An economic slowdown in Egypt is inevitable. The country’s economy, which grew at more than 7 per cent in 2007, will slow down this year and next as its main export markets, the EU and the US, fall into recession.
The latest International Monetary Fund forecast puts Egypt’s growth at 6 per cent in 2009, but others expect it to be closer to 5 per cent.
The economic liberals who run Egypt’s government have decided that state intervention, rather than laissez-faire economics, is the best way to mitigate the slowdown.
The Trade & Industry Ministry is talking to the country’s banks to ensure that exporters continue to have ready access to credit.
Just in case it dries up, the ministry has increased the Export Credit Guarantee Company’s capital by £E300m ($54m).
Other proposed measures may be less effective – a fund to protect exporters against fluc-tuations in the value of the Egyptian pound is of no use at a time when the currency is depreciating against the dollar and treading water against the euro.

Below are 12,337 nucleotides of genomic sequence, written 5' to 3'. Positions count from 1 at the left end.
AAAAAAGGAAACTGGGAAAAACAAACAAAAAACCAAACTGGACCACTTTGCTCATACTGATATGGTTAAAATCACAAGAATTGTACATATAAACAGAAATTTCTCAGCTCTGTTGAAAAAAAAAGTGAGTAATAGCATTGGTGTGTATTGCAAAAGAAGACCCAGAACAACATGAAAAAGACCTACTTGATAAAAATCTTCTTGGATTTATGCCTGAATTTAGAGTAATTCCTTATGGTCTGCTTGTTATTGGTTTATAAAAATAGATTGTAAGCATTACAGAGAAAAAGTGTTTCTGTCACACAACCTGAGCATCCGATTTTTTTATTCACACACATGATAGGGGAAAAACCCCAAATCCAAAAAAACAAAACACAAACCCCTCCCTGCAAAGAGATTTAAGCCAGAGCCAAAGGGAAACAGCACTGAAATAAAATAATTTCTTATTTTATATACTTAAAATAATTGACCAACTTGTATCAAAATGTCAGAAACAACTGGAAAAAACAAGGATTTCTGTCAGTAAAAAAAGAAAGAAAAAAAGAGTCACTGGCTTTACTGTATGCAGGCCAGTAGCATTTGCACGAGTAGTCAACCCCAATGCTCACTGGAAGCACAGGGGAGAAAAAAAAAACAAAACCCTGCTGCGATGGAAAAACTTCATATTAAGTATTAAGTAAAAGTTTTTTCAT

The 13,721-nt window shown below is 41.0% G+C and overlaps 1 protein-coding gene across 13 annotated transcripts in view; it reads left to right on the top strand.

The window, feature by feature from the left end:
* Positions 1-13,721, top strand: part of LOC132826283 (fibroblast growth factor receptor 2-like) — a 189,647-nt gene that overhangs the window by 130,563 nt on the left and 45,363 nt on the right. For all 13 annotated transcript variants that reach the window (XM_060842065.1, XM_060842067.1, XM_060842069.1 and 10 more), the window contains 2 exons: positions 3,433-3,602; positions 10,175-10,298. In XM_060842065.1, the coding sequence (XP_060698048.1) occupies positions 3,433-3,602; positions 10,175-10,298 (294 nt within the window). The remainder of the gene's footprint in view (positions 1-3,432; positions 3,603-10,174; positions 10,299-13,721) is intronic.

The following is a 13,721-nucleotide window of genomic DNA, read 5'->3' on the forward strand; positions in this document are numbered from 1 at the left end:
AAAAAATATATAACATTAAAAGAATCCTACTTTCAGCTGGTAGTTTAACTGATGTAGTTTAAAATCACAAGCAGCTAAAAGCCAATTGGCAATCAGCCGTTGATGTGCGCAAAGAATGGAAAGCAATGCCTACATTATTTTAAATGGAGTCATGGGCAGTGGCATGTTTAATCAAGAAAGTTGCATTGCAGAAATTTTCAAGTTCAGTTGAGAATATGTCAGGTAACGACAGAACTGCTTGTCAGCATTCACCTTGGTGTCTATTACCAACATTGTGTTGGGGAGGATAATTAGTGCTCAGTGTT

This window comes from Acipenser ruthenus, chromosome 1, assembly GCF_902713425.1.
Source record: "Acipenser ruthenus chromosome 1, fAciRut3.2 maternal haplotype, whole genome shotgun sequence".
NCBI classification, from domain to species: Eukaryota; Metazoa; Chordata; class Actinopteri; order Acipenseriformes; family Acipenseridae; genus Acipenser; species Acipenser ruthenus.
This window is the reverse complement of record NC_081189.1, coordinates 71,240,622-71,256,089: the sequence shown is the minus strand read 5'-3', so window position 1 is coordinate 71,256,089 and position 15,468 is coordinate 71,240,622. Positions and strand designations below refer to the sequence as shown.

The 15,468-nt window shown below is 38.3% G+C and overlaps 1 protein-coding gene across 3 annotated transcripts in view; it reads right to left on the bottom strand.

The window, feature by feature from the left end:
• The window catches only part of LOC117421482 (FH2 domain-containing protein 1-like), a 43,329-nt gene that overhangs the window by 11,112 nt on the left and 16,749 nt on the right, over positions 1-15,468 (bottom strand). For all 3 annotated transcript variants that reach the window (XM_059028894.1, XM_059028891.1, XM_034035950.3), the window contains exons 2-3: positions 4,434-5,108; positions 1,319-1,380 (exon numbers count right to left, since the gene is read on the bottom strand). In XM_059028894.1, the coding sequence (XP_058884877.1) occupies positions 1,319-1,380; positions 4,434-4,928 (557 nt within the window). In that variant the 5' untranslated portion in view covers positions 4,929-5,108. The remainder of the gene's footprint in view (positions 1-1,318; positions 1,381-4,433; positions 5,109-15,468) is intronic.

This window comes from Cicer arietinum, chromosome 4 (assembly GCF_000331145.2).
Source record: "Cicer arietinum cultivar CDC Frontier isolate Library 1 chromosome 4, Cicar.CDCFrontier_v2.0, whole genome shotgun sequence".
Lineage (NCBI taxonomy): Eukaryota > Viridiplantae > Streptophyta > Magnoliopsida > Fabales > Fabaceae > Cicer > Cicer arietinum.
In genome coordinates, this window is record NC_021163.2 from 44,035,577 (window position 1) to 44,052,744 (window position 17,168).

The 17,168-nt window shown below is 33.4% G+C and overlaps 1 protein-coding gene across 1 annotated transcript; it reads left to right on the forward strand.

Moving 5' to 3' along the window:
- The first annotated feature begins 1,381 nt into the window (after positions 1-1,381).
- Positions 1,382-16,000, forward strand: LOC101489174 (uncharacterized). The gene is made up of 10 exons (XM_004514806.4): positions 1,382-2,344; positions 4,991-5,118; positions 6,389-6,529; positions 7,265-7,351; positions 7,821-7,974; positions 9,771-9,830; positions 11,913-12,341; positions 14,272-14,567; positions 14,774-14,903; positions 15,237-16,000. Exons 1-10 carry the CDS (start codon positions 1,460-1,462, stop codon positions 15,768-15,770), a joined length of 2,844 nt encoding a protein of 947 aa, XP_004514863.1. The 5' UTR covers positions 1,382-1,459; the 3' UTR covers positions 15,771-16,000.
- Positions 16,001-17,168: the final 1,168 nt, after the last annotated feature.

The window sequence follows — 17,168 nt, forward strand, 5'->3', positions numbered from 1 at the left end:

Another proposal to remove export tariffs on cement and steel, and revoke an export ban on rice, will do much more to help companies struggling in the current climate.
The second part of Cairo’s strategy is to freeze energy prices for companies. The government wants to remove all energy subsidies for companies by 2017.
By deciding against making subsidy cuts in 2009, the government is delaying the day when companies can no longer rely on artificially cheap energy.
A possible third element – reducing interest rates – is potentially the most tricky. The base rate of 11.5 per cent is far below inflation, which is at 21.5 per cent, and any cut could mean prices rise even faster.
There is a fine balance to be struck between stimulating the economy and fighting inflation.
News page 9